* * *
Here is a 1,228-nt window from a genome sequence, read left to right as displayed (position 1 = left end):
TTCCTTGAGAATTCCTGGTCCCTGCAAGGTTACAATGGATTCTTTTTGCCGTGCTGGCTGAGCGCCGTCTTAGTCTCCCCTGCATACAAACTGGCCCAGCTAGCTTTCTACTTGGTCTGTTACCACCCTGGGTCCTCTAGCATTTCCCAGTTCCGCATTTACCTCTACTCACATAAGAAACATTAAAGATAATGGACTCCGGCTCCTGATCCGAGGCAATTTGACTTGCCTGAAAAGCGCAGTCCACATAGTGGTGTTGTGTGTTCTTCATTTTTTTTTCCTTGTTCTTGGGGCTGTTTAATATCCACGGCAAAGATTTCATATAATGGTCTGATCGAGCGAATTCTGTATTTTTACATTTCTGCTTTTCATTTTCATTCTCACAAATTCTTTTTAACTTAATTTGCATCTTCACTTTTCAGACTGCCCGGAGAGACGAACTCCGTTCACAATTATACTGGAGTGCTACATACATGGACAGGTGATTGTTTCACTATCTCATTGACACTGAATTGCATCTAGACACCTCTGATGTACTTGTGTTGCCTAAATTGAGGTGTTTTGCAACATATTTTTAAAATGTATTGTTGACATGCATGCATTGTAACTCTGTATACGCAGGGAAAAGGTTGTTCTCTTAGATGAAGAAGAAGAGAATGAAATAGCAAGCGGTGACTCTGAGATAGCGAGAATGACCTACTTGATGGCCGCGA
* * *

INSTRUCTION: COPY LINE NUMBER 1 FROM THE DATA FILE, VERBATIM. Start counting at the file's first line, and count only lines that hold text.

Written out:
Here is a 1,228-nt window from a genome sequence, read left to right as displayed (position 1 = left end):